In short, ignoring other people’s alleged wrongness harms one’s own interests as much as theirs.
All this assumes that the others actually are “wrong.” What if they’re not? Or what if, though wrong, there are good reasons for them to believe what they believe given the circumstances in which they find themselves? In short, what if the reason they misperceive you is because you’ve done and said things that lend themselves to misperception? In that case, ignoring the misperception is a huge mistake – instead, you need to address your own behaviour.
So is it “wrong” for Russia to believe that NATO threatens it? I can see in some abstract, objective way, you might say yes, in that I don’t believe that NATO has any intention of ever attacking Russia. Minus intention there is no threat.
However, from Russia’s own subjective position, things look differently. NATO’s claims that it is a purely defensive alliance ring hollow after its attacks on Yugoslavia and Libya. NATO has a proven track record of attacking weak states it doesn’t like. Russians might well conclude that maintaining a strong military is the only guarantee they have of not meeting the same fate.
Beyond that, the rhetoric coming out of the West, and particularly the United States, is extremely belligerent. NATO might have no intention of attacking Russia, but if you read the American press, as I’m sure the Russian government does, you might not be so sure.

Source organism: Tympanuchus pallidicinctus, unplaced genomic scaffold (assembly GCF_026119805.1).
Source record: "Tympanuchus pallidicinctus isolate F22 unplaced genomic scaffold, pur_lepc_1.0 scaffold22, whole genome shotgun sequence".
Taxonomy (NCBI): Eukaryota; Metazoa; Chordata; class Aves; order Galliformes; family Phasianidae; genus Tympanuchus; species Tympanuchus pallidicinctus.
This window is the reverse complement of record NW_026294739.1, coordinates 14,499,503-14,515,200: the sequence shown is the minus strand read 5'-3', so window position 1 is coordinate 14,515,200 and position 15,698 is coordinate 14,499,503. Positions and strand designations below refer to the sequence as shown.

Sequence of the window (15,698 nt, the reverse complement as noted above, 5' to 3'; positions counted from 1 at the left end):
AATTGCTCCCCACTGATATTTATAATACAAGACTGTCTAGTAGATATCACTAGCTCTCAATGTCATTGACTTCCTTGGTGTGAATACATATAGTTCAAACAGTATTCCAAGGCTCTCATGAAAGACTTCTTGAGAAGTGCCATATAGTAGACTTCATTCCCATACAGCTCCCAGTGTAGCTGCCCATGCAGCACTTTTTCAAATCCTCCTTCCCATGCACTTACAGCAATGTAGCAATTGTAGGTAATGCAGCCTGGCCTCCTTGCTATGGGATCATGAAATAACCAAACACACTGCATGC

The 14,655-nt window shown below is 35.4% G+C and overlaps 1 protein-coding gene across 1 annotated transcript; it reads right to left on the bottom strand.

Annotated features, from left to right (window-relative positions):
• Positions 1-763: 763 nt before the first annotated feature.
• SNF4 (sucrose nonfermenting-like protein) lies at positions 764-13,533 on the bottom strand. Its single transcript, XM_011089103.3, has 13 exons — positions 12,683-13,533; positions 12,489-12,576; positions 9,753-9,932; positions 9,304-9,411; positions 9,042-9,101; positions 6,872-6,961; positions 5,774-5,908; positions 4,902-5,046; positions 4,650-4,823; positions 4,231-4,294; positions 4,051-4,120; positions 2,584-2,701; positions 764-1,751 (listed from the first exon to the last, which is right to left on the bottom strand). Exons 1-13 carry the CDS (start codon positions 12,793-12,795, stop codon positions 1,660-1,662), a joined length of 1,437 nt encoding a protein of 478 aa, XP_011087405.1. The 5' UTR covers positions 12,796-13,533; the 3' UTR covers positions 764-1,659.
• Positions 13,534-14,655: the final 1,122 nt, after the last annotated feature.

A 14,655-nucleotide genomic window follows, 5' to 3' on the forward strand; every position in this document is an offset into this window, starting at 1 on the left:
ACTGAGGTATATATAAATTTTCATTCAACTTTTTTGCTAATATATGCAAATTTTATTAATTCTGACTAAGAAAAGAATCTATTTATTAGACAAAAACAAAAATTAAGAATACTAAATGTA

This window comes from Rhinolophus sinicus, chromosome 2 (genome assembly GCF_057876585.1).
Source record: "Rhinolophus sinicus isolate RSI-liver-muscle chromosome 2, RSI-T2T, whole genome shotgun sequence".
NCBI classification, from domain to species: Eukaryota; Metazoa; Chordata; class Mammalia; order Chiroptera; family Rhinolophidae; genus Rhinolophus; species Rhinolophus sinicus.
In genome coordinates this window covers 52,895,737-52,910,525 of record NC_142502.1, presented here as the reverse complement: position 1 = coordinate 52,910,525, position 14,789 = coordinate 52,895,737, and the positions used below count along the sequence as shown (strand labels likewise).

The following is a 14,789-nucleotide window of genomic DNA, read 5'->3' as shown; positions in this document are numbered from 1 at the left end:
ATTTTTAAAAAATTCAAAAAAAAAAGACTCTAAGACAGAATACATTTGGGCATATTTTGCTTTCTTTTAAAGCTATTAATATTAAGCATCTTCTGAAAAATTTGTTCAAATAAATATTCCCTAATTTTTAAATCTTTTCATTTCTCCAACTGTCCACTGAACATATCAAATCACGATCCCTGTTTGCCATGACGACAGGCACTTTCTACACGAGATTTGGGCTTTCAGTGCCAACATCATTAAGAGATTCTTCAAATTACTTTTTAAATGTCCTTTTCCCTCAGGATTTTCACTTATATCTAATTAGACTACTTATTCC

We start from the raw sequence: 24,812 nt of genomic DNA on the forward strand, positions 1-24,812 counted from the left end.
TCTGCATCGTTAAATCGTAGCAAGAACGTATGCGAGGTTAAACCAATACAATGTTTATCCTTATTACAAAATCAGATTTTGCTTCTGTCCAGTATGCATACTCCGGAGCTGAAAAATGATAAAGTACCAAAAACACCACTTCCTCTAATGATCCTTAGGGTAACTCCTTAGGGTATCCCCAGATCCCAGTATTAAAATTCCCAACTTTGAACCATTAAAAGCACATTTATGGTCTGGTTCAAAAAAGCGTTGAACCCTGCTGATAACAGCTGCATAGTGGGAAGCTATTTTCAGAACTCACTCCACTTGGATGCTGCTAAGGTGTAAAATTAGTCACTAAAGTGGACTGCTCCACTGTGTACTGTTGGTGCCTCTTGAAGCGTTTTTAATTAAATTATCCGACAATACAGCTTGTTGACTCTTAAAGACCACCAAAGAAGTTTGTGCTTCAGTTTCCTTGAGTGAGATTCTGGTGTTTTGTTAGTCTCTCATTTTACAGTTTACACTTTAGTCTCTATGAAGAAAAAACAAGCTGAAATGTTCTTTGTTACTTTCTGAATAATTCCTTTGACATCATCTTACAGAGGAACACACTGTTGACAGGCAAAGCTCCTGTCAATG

Take, for instance, a piece published yesterday by Evelyn Farkas, who served as US Deputy Assistant Secretary of Defense for Russia, Ukraine, and Eurasia under Barack Obama. Entitled “The US Must Prepare for War Against Russia Over Ukraine,” the article is, to say the least, a little frightening. Its basic logic is that in order to stop a Russia that is hell-bent on destroying the entire international order, America must threaten it with war, and if it doesn’t surrender, launch that war – for war now is better than war later.
But sadly I kid not.
Farkas argues that if America makes concessions to Russia over Ukraine, it “will spell the beginning of the end of the international order. … Any appeasement will only beget future land grabs not only from Putin, but also from China in Taiwan and elsewhere. … the rules-based international order will collapse.” She concludes: